Two SANDF soldiers killed while deployed with SAMIDRC mission


The South African National Defence Force (SANDF) has suffered its first casualties as part of the Southern African Development Community Mission in the Democratic Republic of Congo (SAMIDRC), with two soldiers killed and three injured in a mortar attack.

The SANDF today confirmed that on 14 February at about 13h30, a mortar bomb landed inside one of the South African Contingent military bases.

As a result of this indirect fire, the SANDF suffered two fatalities and three members sustained injuries. The injured were taken to the nearest Hospital in Goma for medical attention, Department of Defence Head of Communication Siphiwe Dlamini said in a statement.

He added that details of the incident are still sketchy at the moment, and further investigations will be conducted to “determine the basis of the incident.”

The Minister of Defence and Military Veterans, Thandi Modise, the Deputy Minister of Defence and Military Veterans, Thabang Makwetla, the Acting Secretary for Defence, Thobekile Gamede and the Chief of the SANDF, General Rudzani Maphwanya, expressed their condolences to the families of the deceased soldiers and wished the injured members a speedy recovery.

The South African contingent is part of the SAMIDRC that is deployed to support and assist the government of the DRC in its effort to bring peace, security and stability in that region. President Cyril Ramaphosa ordered 2 900 members of the SANDF to join SAMIDRC from 15 December 2023 to 15 December 2024, at a cost of R2 billion.

Other constituents of SAMIDRC include forces from Malawi, Tanzania, and the Congolese Army (Forces Armees de la Republic Democratique du Congo/FARDC).

The deployment is off to a shaky start as emboldened M23 rebels threaten the capital of North Kivu, Goma, amid the withdrawal of United Nations peacekeepers serving under the MONUSCO mission.

Aviation expert Dean Wingrin warned that the SANDF deployment with SAMIDRC will have “tragic consequences” as there are no Rooivalk attack helicopters to provide top cover and few Oryx transport helicopters available. “You cannot rely on air support of other countries, particularly when urgent/under fire,” he said.

Speaking to Newzroom Afrika, Wingrin elaborated by saying, “South Africa has a very limited defence budget. Over the last ten years…it’s been getting smaller and smaller in real terms and yet the Defence Force is being asked to do more and more and the mandate constantly increases. There’s only so much you can do with the given budget.”

He said the SANDF only has about 14 000 troops which it can actually deploy at any given time due to the need to rotate and train forces, with around 1 200 serving with MONUSCO, 1 500 serving with the SADC Mission in Mozambique, and 2 700 on border safeguarding Operation Corona. “And if that was not enough, the President has now asked the Army to deploy 900 soldiers to protect Eskom power stations and another 3 300 soldiers to combat the illegal miners.”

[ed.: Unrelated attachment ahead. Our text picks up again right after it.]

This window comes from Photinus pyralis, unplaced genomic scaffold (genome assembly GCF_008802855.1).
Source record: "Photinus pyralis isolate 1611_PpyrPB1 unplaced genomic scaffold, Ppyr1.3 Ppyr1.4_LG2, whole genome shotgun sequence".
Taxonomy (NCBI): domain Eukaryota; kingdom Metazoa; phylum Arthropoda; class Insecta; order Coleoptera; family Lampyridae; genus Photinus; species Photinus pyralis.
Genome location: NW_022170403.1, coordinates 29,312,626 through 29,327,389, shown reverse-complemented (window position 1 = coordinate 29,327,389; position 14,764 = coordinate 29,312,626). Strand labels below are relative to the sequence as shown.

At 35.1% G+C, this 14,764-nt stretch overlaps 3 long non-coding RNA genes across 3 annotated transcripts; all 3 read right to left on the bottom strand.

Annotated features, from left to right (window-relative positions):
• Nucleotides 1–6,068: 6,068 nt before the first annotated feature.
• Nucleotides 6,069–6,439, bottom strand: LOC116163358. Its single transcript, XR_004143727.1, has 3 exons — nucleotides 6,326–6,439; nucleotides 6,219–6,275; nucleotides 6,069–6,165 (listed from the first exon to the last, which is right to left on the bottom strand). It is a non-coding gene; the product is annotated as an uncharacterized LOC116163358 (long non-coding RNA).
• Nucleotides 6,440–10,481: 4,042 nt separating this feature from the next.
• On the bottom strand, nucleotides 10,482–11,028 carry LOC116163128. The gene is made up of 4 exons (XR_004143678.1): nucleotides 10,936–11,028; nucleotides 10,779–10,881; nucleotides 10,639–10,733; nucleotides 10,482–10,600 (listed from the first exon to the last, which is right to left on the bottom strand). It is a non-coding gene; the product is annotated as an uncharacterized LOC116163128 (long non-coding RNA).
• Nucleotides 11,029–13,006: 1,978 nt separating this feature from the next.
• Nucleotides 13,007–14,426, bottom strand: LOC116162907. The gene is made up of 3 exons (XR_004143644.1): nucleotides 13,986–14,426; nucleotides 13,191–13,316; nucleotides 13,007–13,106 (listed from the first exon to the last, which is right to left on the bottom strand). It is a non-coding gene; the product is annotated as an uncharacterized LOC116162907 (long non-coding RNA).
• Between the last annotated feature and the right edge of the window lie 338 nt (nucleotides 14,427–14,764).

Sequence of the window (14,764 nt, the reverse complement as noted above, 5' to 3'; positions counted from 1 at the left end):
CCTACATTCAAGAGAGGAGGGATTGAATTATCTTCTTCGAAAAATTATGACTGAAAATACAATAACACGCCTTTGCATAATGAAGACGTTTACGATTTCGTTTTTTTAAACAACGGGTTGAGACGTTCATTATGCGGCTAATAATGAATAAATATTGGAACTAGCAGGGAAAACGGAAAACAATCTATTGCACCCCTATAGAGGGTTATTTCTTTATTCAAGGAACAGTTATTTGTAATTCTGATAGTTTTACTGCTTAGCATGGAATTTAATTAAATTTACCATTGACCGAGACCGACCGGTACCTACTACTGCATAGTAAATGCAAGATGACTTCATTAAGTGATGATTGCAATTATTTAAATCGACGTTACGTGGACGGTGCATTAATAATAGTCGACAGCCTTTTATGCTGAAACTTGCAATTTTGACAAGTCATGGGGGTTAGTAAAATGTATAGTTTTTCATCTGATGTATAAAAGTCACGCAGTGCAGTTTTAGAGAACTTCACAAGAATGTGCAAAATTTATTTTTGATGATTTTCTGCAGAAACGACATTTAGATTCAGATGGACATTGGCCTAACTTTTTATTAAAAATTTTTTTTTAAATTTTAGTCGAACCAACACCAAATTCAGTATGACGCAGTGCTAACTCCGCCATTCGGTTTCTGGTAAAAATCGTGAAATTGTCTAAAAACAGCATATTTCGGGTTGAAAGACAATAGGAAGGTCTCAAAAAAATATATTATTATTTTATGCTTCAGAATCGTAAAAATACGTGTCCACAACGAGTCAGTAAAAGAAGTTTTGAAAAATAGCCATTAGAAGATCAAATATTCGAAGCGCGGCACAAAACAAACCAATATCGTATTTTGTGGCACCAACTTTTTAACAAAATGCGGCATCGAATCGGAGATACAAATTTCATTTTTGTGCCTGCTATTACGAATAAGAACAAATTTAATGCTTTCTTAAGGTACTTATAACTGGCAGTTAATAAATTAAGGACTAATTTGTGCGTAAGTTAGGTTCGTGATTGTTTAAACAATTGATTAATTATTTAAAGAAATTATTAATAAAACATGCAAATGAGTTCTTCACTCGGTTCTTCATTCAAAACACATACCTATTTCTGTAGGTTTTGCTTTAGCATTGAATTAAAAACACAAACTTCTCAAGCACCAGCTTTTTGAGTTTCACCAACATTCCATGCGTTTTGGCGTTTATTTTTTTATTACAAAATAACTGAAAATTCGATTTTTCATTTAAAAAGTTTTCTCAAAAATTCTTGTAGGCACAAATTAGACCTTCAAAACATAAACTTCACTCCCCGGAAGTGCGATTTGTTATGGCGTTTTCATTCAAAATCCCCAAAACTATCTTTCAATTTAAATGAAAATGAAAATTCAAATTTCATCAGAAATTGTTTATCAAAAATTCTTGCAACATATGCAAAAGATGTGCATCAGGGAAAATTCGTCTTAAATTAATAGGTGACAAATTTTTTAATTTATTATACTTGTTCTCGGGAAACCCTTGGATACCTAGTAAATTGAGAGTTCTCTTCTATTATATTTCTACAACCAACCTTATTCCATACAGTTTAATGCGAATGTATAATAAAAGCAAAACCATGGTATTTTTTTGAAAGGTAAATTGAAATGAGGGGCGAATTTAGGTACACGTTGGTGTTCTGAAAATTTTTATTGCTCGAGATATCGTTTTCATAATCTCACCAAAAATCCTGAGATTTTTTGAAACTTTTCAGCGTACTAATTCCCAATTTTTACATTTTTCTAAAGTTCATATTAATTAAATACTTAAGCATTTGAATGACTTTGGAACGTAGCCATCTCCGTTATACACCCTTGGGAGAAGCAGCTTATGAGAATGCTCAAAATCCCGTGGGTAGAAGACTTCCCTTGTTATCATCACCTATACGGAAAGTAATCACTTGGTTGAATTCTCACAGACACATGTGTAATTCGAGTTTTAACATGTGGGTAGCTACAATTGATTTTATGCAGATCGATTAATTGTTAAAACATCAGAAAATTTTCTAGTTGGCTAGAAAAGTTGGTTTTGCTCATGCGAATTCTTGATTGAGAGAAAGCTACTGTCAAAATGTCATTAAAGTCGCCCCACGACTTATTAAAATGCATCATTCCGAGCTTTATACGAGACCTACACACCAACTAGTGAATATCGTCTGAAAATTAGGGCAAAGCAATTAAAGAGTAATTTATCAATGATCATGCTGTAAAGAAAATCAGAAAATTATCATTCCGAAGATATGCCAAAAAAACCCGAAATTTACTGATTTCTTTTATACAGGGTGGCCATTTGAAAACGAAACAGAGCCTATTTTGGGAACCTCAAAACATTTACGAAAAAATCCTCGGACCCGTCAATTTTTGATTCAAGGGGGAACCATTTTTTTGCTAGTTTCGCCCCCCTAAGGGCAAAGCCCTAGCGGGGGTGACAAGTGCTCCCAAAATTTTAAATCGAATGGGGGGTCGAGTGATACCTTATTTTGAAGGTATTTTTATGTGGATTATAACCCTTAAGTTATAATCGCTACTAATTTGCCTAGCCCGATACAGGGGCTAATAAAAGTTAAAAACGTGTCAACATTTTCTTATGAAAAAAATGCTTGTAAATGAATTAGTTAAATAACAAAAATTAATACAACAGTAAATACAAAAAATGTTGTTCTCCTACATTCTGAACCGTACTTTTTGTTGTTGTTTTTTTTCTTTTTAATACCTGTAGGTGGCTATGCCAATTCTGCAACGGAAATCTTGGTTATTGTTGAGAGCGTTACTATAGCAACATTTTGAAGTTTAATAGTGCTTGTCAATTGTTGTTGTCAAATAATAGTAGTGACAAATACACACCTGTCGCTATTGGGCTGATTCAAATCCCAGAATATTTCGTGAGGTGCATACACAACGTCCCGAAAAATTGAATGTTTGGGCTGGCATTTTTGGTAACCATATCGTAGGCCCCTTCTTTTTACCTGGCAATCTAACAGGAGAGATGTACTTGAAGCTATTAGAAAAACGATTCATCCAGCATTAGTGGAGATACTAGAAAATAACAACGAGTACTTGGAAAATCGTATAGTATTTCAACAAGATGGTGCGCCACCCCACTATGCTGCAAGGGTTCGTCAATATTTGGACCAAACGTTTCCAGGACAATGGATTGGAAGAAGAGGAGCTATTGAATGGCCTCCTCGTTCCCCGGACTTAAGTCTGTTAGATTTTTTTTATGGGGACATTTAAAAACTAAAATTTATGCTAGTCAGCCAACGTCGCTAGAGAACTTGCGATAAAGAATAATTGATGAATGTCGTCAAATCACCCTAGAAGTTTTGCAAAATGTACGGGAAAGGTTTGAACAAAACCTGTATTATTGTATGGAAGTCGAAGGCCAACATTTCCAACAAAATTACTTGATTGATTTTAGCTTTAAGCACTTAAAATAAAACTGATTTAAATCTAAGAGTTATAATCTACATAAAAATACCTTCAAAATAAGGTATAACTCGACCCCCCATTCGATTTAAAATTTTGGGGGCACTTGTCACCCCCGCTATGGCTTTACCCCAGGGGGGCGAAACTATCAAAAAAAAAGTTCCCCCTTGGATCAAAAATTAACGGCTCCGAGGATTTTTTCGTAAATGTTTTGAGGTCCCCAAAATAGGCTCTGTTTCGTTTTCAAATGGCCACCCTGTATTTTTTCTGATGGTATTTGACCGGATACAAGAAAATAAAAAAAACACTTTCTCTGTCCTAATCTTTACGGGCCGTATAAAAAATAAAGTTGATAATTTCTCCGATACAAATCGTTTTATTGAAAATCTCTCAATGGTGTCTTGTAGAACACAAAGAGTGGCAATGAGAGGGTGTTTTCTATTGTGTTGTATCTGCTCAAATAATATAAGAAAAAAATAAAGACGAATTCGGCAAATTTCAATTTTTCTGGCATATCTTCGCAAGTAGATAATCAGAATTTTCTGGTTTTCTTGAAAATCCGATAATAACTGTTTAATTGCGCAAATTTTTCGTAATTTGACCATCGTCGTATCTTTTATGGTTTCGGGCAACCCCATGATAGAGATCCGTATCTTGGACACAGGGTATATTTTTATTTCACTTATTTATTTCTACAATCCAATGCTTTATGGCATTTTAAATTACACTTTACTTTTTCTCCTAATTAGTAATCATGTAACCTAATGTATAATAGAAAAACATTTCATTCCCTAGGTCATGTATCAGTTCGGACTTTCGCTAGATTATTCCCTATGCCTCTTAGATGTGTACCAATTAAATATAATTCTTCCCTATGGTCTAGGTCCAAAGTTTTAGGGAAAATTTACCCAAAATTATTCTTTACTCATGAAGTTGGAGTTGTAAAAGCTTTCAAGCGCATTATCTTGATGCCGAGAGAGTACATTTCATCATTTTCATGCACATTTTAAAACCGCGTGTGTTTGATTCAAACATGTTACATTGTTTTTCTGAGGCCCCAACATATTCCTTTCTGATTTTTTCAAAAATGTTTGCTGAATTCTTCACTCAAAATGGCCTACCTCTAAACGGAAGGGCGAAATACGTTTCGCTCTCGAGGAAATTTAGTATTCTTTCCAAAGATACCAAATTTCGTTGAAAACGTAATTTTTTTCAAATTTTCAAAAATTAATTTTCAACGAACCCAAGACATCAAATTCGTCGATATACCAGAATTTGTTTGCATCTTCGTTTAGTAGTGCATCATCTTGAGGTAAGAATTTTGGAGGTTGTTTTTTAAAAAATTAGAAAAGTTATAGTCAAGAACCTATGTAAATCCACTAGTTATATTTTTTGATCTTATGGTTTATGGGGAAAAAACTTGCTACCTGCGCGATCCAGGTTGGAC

“This is certainly not sustainable,” Wingrin cautioned, especially as there is a lack of support for these troops. “The Air Force particularly has been decimated by underfunding in the last few years and the absolutely critical airlift and fire support they need in Mozambique, in the DRC, is just not available, and where it is available, it’s not available in sufficient quantities – and as a result South African troops have died.”

“The Air Force and Defence Force are severely constrained in the capacity they have,” he said. “The three Rooivalks deployed in the DRC have not flown for a year, mainly due to funding issues between the Air Force and Denel, which is the original equipment manufacturer. The Air Force has very few Oryx helicopters available, just a couple in South Africa. Of the five in the DRC, only two are airworthy…without air cover, South African troops in the DRC are severely at risk.”

Wingrin said that without attack helicopters, SANDF and SADC soldiers cannot be protected, and should troops be injured, the SAAF will have difficulty flying them out due to the shortage of Oryx helicopters.

Compounding these problems in the DRC is the fact that rebel groups have been getting increasingly sophisticated weapons, with the United Nations revealing that a mobile surface-to-air missile (SAM) system launched a missile at one of its Falco surveillance aircraft. It is believed that the SAM system was supplied and possibly operated by Rwanda, which is supporting the M23. Guided mortar rounds and other sophisticated weapons have also been making their way into the hands of the DRC’s 100+ rebel groups.

African Defence Review Director Darren Olivier cautioned that SAMIDRC is under-sized and under-resourced for the requirement, and “there will be more casualties.”

Earlier this month, M23 rebels fired at a South African Air Force (SAAF) Oryx helicopter, which was hit at least 43 times by suspected AK-47 and PK machine gun fire during a MONUSCO medical evacuation mission. One shot injured the hand of Oryx commander, Major Jannie Augustyn, and another peppered his leg with shrapnel. A medical orderly in the back, who was taking care of a patient whom the crew had just evacuated, was hit by a bullet that came through the floor and hit him under his body armour.